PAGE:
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GPS takes into account mysterious black hole time warps

April 10, 2019  - By

A black hole has been imaged for the first time. The image was captured by a world-spanning network of radio telescopes that together create the Event Horizon Telescope.

It zeroed in on the supermassive monster in the galaxy M87 to create the image.

For GNSS experts, black holes demonstrate the extremes of relativity. Time and space warp and bend in response to mass and movement, an effect we experience whenever we use GNSS.

GPS satellites move about 14,000 kilometers per hour, in a weak gravitational field about 20,000 kilometers above us. Because of relativity, the clock rates of the satellites would drift by about 38 microseconds per day, causing a positioning error of about 10 kilometers if not accounted for.

Near black holes, of course, the time-warping effect becomes extreme, slowing the closer we get to the event horizon.

As reported in Real-World Relativity: The GPS Navigation System by Richard W. Pogge, published by The Ohio State University:

“…because the satellites are constantly moving relative to observers on the Earth, effects predicted by the Special and General theories of Relativity must be taken into account to achieve the desired 20-30 nanosecond accuracy.

“Because an observer on the ground sees the satellites in motion relative to them, Special Relativity predicts that we should see their clocks ticking more slowly. Special Relativity predicts that the onboard atomic clocks on the satellites should fall behind clocks on the ground by about 7 microseconds per day because of the slower ticking rate due to the time dilation effect of their relative motion.

“When viewed from the surface of the Earth, the clocks on GPS satellites appear to be ticking faster than identical clocks on the ground. A calculation using general relativity predicts that the clocks in each GPS satellite should get ahead of ground-based clocks by 45 microseconds per day.

“The combination of these two relativsitic effects means that the clocks on-board each satellite should tick faster than identical clocks on the ground by about 38 microseconds per day (45-7=38). This sounds small, but the high-precision required of the GPS system requires nanosecond accuracy, and 38 microseconds is 38,000 nanoseconds.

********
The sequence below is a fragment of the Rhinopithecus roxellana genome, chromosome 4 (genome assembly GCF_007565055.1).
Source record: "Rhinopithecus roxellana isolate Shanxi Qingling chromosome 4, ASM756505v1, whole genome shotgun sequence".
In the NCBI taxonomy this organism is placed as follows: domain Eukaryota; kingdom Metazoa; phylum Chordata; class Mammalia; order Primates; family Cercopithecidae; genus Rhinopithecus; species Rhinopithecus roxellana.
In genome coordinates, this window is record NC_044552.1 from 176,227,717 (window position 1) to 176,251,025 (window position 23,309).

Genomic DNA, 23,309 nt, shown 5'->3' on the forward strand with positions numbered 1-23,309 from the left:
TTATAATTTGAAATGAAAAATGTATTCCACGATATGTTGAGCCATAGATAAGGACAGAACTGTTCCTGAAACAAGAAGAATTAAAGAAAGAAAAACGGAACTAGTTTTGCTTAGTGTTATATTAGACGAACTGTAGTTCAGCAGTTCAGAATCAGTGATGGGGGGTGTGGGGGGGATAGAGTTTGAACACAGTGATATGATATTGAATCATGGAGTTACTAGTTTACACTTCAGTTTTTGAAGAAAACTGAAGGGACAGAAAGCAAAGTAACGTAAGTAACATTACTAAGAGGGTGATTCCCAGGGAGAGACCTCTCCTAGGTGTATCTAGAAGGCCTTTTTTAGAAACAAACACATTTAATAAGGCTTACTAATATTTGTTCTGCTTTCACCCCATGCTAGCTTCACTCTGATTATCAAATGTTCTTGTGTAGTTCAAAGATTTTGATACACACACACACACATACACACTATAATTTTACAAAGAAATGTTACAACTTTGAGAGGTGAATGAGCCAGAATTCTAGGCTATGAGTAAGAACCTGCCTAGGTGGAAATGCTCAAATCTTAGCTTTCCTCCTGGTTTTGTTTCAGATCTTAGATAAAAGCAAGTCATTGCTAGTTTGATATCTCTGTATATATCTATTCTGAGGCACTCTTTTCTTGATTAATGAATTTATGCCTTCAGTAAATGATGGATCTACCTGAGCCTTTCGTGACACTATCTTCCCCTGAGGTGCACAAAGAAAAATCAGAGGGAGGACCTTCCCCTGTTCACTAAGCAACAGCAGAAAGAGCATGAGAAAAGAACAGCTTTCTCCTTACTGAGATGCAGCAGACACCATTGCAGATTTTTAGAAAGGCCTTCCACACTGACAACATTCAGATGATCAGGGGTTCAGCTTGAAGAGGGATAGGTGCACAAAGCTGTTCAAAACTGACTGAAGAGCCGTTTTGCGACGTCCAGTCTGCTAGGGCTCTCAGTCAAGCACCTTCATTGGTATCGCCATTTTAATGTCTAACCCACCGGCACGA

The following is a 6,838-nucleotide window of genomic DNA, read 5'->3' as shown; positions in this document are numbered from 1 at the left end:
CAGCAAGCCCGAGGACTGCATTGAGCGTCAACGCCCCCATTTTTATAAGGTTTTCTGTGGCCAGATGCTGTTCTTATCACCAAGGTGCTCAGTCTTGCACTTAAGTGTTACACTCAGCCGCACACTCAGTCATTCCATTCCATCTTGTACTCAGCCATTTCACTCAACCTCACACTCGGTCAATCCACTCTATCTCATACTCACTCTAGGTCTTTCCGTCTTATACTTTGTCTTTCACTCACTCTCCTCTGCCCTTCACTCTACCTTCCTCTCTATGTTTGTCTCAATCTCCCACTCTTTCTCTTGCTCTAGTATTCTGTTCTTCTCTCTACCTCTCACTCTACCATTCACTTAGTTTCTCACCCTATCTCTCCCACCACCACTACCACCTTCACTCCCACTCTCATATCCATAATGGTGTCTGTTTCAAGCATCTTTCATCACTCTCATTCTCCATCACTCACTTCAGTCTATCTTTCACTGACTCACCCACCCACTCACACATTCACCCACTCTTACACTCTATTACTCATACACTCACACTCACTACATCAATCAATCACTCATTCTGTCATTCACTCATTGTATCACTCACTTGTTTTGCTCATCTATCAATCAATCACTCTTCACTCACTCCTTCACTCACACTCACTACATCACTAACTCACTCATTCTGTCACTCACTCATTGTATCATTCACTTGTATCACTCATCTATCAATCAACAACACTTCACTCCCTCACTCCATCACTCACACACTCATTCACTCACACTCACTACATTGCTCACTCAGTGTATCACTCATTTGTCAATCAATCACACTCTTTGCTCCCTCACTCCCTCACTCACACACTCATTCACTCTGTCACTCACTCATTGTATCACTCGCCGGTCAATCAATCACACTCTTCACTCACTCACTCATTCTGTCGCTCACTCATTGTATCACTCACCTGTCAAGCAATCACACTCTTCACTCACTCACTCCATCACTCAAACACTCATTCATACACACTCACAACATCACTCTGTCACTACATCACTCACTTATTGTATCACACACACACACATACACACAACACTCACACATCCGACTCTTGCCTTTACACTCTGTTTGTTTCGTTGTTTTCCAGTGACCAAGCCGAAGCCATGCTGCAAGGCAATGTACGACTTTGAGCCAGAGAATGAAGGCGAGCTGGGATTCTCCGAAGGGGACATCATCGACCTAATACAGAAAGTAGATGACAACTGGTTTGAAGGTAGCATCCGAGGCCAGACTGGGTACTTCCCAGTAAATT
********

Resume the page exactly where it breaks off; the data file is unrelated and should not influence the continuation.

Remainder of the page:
“If these effects were not properly taken into account, a navigational fix based on the GPS constellation would be false after only 2 minutes, and errors in global positions would continue to accumulate at a rate of about 10 kilometers each day. The whole system would be utterly worthless for navigation in a very short time.”

To counteract the General Relativistic effect once on orbit, the onboard clocks were designed to “tick” at a slower frequency than ground reference clocks, so that once they were in their proper orbit stations their clocks would appear to tick at about the correct rate as compared to the reference atomic clocks at the GPS ground stations.

The microcomputer in each GPS receiver not only performs the calculation of position using 3D trilateration, it also computes any special relativistic timing calculations required using data provided by the satellites.

GPS indispensable to capturing image

Innovation editor Richard Langley explained that the technique used to get the black hole image relies on GPS. Known as very long baseline interferometry, the technique links two or more radio telescopes that can be many kilometers apart — even on different continents. The technique is used in both in geodesy and astronomy. GPS World discusses the method here.

VLBI was also discussed in Innovation Insights in September 2011 and September 2014. Learn more about the geodetic application of VLBI.

There is also a practical GPS link to the Event Horizon Telescope. From the second of six simultaneously published open-access papers on the result:

“All timing is locked to a 10 MHz [hydrogen] maser reference and synchronized with a pulse-per-second (PPS) Global Positioning System (GPS) signal….”

“[T]he long-term drift of the maser at the SMA compared to GPS, measured by differencing the 1 PPS ticks from the maser and local GPS receiver. The vertical width of the trace is due to variable ionospheric and tropospheric delays of the GPS signal (including the excursion near hour 200), while the long-term trend represents the frequency error of the maser. The drift measured from this plot, and its effects on the fringe visibility, are removed during VLBI correlation.”

From the third paper:

“In order to reconstruct the brightness distribution of an observed source, VLBI requires cross-correlation between the individual signals recorded independently at each station, brought to a common time reference using local atomic clocks paired with the Global Positioning System (GPS) for coarse synchronization.”

So, GPS is indispensable to the technique and the success of obtaining the image.

Image: Event Horizon Telescope Collaboration

About the Author: Tracy Cozzens

Senior Editor Tracy Cozzens joined GPS World magazine in 2006. She also is editor of GPS World’s newsletters and the sister website Geospatial Solutions. She has worked in government, for non-profits, and in corporate communications, editing a variety of publications for audiences ranging from federal government contractors to teachers.